Wizards of the Coast offered a subscription service, years ago, called Dungeons & Dragons Insider (DDI), which offered utility much like the current D&D Beyond, in that it provided tools and content for playing the Dungeons & Dragons game to anyone willing to pony up the cash.
The DDI service has ended, and questions on the site about topics like what a good content base to start playing the game with can be have had answers making reference to it. The response to my editing the top answer has been nuanced, but negative (and I probably ought to have brought this to meta in the first place). What's to be done?
Is there an incentive to create new posts which are unlikely to become the new accepted answer (what passers-by see first when their searches bring them to the site)?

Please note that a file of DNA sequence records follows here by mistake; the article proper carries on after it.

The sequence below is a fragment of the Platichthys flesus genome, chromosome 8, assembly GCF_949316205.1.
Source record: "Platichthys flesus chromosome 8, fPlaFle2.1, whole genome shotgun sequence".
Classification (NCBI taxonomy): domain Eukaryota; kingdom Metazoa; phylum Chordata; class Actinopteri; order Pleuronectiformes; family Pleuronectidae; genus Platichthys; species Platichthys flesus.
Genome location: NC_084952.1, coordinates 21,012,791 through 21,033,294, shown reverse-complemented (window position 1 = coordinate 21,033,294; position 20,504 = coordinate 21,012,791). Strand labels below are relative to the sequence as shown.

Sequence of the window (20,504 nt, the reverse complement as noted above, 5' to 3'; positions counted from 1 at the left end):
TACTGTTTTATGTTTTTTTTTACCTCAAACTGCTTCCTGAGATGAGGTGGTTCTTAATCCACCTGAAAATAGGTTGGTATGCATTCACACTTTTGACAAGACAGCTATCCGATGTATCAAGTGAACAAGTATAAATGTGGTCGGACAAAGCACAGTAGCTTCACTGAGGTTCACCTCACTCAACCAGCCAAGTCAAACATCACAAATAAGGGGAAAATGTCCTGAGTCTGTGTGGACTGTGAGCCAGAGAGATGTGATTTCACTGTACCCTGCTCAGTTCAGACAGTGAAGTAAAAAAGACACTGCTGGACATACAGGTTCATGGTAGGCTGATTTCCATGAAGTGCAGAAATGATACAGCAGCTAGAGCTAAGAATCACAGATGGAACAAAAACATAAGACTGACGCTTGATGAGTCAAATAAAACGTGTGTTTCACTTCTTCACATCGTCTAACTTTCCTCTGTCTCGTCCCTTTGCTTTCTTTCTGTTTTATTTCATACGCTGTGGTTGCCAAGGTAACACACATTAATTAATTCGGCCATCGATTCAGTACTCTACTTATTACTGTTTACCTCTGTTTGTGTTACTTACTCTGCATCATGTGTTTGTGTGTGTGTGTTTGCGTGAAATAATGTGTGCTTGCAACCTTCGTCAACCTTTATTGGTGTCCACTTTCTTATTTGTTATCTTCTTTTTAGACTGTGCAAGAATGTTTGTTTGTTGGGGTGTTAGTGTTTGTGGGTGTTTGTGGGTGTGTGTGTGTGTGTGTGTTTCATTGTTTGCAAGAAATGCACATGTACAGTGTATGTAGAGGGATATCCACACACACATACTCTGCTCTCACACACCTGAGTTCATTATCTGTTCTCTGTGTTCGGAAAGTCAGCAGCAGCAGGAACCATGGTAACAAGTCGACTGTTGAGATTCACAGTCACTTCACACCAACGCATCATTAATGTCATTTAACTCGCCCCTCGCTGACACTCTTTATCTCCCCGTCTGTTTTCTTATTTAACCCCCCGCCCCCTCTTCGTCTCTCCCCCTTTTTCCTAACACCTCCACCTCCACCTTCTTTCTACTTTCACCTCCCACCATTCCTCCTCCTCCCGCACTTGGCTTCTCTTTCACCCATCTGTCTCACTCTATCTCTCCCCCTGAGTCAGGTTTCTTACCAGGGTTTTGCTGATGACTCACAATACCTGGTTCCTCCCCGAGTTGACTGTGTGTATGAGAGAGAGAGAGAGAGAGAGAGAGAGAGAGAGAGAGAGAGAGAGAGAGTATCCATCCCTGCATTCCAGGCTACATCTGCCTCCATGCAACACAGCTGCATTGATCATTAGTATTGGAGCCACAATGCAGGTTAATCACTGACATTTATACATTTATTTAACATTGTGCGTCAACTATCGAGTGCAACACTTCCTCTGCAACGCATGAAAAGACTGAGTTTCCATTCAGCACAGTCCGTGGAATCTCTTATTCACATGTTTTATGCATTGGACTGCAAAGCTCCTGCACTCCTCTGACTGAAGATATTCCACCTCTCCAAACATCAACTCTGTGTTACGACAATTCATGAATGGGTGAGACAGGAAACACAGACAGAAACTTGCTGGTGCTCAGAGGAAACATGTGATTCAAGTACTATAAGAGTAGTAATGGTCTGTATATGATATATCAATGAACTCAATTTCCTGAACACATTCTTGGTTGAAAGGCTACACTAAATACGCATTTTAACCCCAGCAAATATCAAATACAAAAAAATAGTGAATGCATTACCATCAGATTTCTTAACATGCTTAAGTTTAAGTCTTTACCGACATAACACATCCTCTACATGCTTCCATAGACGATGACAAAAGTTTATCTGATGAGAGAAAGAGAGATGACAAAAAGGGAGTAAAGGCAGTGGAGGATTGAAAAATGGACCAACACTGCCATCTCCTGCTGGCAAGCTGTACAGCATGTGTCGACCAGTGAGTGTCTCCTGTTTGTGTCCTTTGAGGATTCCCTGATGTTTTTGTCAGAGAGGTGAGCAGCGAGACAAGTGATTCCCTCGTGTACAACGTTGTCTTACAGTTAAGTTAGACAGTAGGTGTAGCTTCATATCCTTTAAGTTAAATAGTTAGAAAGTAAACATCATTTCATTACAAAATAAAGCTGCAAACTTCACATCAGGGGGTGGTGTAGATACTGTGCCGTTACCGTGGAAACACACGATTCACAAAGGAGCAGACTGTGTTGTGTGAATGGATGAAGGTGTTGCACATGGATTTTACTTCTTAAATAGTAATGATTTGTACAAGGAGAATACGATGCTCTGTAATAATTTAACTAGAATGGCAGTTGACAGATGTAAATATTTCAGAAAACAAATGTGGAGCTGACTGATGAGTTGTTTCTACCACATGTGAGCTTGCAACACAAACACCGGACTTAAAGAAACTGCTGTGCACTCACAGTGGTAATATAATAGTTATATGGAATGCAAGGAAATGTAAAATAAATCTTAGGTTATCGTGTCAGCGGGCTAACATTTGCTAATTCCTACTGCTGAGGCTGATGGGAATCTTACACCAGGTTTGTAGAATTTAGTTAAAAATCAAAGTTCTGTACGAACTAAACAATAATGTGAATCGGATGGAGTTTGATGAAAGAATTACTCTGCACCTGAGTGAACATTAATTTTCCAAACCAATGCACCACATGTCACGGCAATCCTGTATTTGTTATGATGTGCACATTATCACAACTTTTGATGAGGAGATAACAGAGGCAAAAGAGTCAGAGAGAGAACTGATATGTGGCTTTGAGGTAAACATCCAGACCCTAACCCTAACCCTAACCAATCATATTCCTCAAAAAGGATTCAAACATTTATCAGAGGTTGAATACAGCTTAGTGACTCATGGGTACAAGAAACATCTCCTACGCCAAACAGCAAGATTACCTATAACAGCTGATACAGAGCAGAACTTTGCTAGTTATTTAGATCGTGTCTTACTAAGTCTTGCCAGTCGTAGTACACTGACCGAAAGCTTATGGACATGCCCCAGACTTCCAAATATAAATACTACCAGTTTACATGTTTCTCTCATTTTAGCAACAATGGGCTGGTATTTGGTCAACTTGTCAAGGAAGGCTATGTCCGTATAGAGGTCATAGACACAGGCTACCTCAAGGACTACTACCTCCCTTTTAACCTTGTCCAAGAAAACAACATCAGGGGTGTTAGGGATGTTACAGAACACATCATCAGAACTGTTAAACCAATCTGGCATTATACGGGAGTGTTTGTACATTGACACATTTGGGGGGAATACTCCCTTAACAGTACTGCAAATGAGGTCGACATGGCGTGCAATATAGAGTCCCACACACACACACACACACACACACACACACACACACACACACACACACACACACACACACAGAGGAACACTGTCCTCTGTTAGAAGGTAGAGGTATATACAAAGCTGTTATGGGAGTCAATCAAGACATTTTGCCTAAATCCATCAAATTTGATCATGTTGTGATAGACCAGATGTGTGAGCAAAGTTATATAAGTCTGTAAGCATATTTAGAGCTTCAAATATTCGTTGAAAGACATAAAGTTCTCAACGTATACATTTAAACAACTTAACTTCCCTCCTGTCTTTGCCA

Is legacy content worth preserving outside of revision histories, in a situation where the game is still playable?
Why should helping new players take a back seat to holding a snapshot of the year 2015, when D&D Next was still fresh in everyone's minds?
From what I understand, it's discouraged to ask a new question that has the same spirit as an existing question, which is the question I would end up asking if I were given free rein: "What set of books makes a complete starter set for 4e?". Is there a way to use the StackExchange platform to handle game states that shift over the course of a decade or more, long after the original posters' interest has waned?